When Winston Churchill was a young boy, he was convinced of his imminent importance. The late British prime minister “had a very strong sense that he was going to make his mark on history,” says Natalie Adams, an archivist at the Churchill Archives Centre in Cambridge, England. “So he kept everything. And we have everything.”
That includes drafts of speeches and correspondence with monarchs—as well as damning school reports, letters to his mother, and a stern warning from the security service that Cuban cigars received as gifts could be poisoned or rigged with explosives.
In October, Churchill’s personal papers were made available on the Internet. The archive is “the closest the U.K. has to a presidential library,” said Jonathan Glasspool, managing director of the publisher Bloomsbury Academic. “Its publication online will become a landmark in 20th-century historical studies.”
Forty-seven years after his death, Churchill is still a regular newsmaker and a benchmark against which today’s leaders are endlessly measured. “Winston Churchill’s legacy is as enormous and as powerful as ever,” says U.S. historian David Woolner, who worked on the digitization.
Case in point: every month for the past decade, between 15,000 and 45,000 people have passed through the doors of London’s Churchill War Rooms, the underground complex that served as Britain’s Second World War command centre. On a recent afternoon, tourists shuffled through the dim hallways, pausing to peer at Churchill’s old nightshirt or listen to a re-enactment of a telephone call between Churchill and U.S. president Harry Truman.
“My father was a soldier in the Second World War,” said John Wilkinson, a visitor from Australia. “He met Churchill once and said he was a great leader.”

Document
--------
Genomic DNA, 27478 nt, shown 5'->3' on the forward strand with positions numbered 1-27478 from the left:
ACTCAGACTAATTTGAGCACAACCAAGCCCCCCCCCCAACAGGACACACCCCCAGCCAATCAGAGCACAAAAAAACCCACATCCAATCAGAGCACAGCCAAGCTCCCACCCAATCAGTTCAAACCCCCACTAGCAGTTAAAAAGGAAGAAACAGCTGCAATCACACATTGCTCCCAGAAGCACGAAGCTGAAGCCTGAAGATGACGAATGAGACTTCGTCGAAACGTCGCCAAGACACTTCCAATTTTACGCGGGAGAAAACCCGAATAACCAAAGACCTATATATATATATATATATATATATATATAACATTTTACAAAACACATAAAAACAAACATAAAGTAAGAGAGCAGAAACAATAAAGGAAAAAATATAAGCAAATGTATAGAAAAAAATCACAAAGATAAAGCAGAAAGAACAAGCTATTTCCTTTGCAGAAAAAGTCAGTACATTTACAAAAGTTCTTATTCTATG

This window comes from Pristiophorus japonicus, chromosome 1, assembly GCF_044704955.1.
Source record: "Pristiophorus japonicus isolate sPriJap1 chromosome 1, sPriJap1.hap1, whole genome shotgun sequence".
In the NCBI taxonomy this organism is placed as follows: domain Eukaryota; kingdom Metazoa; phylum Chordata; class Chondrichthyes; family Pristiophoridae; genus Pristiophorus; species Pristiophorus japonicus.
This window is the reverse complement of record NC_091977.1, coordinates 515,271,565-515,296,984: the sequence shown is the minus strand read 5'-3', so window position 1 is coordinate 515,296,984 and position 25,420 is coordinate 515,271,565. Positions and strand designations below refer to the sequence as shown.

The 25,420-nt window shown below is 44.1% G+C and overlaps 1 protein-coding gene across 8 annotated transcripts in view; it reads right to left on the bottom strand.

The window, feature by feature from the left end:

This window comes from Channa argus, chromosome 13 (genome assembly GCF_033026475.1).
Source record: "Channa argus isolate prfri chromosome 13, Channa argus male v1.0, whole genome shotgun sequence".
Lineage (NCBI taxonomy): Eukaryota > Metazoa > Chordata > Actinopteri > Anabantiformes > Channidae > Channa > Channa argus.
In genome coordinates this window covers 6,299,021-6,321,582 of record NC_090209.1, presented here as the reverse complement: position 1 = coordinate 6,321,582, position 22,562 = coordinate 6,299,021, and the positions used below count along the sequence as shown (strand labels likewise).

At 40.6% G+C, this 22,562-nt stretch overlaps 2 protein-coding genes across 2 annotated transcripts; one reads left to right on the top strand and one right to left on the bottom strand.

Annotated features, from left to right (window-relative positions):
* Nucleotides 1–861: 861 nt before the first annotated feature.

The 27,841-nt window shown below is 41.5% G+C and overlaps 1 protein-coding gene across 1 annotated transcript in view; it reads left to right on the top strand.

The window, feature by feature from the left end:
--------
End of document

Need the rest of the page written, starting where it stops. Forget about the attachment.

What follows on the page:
Churchill was born in 1874, when the British Empire was still vast and proud. As was the aristocratic way, he was shipped off to boarding school at a young age by socialite parents who often ignored his pleading letters home. First elected to Parliament in 1900, Churchill was twice prime minister. He was much beloved. On his 90th birthday, he received 300,000 cards. After he died, more than 320,000 Britons passed by his coffin. In 2002, Churchill’s name was resurrected in a BBC poll that declared him “the greatest Briton of all time.” (Darwin was No. 4; Shakespeare, 5.)
The obsession is unflagging. Networks churn out Churchill biopics like Channel 4’s recent The Churchills, or BBC’s Churchill’s Desert War. Historical tomes about the leader are published by the handful. The children’s book War Dogs: Churchill & Rufus is among dozens slated for publication in 2013.
And he still weasels his way into headlines. Among recent stories: a bust of Churchill was unveiled in Jerusalem; Churchill’s old Land Rover sold for $206,000; a new Churchill library will open in Washington.
Recently, U.S. pundits and candidates made use of the deceased PM. “It tugs at the heartstrings to remember the kind of example [set] by Winston Churchill,” Mitt Romney mused last summer. That doesn’t surprise Richard Toye, a historian at the University of Exeter. “If, as a politician, you want to suggest that you are brilliant, one way to do that is to imply that you are like Churchill [and] that your opponents are like Neville Chamberlain.”
In this way, the Churchill legacy is as much about myth-making as about the man himself. But Woolner insists that raw greatness lends Churchill his perpetual relevance. “The spring of 1940 was the pivotal point of the 20th century,” he says. “Britain was standing alone against the onslaught of the Nazi movement. Churchill rallied the world.”
What would Churchill have made of all this ogling? At the online archive’s opening ceremony, grandson Nicholas Soames recounted an early memory. As a small boy he snuck into his grandfather’s bedroom and found him reading in bed. “Is it true you’re the greatest living man, granddad?” Soames inquired. To which Churchill replied: “Yes. Now bugger off and leave me in peace.”